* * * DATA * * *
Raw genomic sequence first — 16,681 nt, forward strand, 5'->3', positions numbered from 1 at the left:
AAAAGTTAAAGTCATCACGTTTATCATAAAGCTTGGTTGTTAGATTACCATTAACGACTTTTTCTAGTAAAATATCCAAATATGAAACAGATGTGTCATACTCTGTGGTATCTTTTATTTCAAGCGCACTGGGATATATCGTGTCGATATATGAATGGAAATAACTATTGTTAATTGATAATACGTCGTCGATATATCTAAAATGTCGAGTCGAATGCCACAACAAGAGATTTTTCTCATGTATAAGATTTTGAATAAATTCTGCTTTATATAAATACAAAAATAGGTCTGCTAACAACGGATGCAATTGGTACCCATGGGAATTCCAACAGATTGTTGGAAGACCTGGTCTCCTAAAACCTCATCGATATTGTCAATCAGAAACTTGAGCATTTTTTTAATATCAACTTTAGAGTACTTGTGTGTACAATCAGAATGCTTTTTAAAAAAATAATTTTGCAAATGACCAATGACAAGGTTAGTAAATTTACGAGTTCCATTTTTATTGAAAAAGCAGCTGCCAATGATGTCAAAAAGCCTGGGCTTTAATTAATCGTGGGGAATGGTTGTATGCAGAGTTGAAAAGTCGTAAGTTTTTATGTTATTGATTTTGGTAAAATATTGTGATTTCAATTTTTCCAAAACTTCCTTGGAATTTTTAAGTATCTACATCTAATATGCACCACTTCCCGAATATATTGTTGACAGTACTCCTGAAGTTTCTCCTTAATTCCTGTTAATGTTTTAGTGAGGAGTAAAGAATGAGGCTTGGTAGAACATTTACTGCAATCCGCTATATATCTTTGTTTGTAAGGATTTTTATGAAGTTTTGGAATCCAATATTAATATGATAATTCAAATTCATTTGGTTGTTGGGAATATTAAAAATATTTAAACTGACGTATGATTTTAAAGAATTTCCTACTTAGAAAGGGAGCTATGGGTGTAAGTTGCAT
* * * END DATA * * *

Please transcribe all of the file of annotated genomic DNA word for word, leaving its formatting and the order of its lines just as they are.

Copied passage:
Raw genomic sequence first — 16,681 nt, forward strand, 5'->3', positions numbered from 1 at the left:
AAAAGTTAAAGTCATCACGTTTATCATAAAGCTTGGTTGTTAGATTACCATTAACGACTTTTTCTAGTAAAATATCCAAATATGAAACAGATGTGTCATACTCTGTGGTATCTTTTATTTCAAGCGCACTGGGATATATCGTGTCGATATATGAATGGAAATAACTATTGTTAATTGATAATACGTCGTCGATATATCTAAAATGTCGAGTCGAATGCCACAACAAGAGATTTTTCTCATGTATAAGATTTTGAATAAATTCTGCTTTATATAAATACAAAAATAGGTCTGCTAACAACGGATGCAATTGGTACCCATGGGAATTCCAACAGATTGTTGGAAGACCTGGTCTCCTAAAACCTCATCGATATTGTCAATCAGAAACTTGAGCATTTTTTTAATATCAACTTTAGAGTACTTGTGTGTACAATCAGAATGCTTTTTAAAAAAATAATTTTGCAAATGACCAATGACAAGGTTAGTAAATTTACGAGTTCCATTTTTATTGAAAAAGCAGCTGCCAATGATGTCAAAAAGCCTGGGCTTTAATTAATCGTGGGGAATGGTTGTATGCAGAGTTGAAAAGTCGTAAGTTTTTATGTTATTGATTTTGGTAAAATATTGTGATTTCAATTTTTCCAAAACTTCCTTGGAATTTTTAAGTATCTACATCTAATATGCACCACTTCCCGAATATATTGTTGACAGTACTCCTGAAGTTTCTCCTTAATTCCTGTTAATGTTTTAGTGAGGAGTAAAGAATGAGGCTTGGTAGAACATTTACTGCAATCCGCTATATATCTTTGTTTGTAAGGATTTTTATGAAGTTTTGGAATCCAATATTAATATGATAATTCAAATTCATTTGGTTGTTGGGAATATTAAAAATATTTAAACTGACGTATGATTTTAAAGAATTTCCTACTTAGAAAGGGAGCTATGGGTGTAAGTTGCAT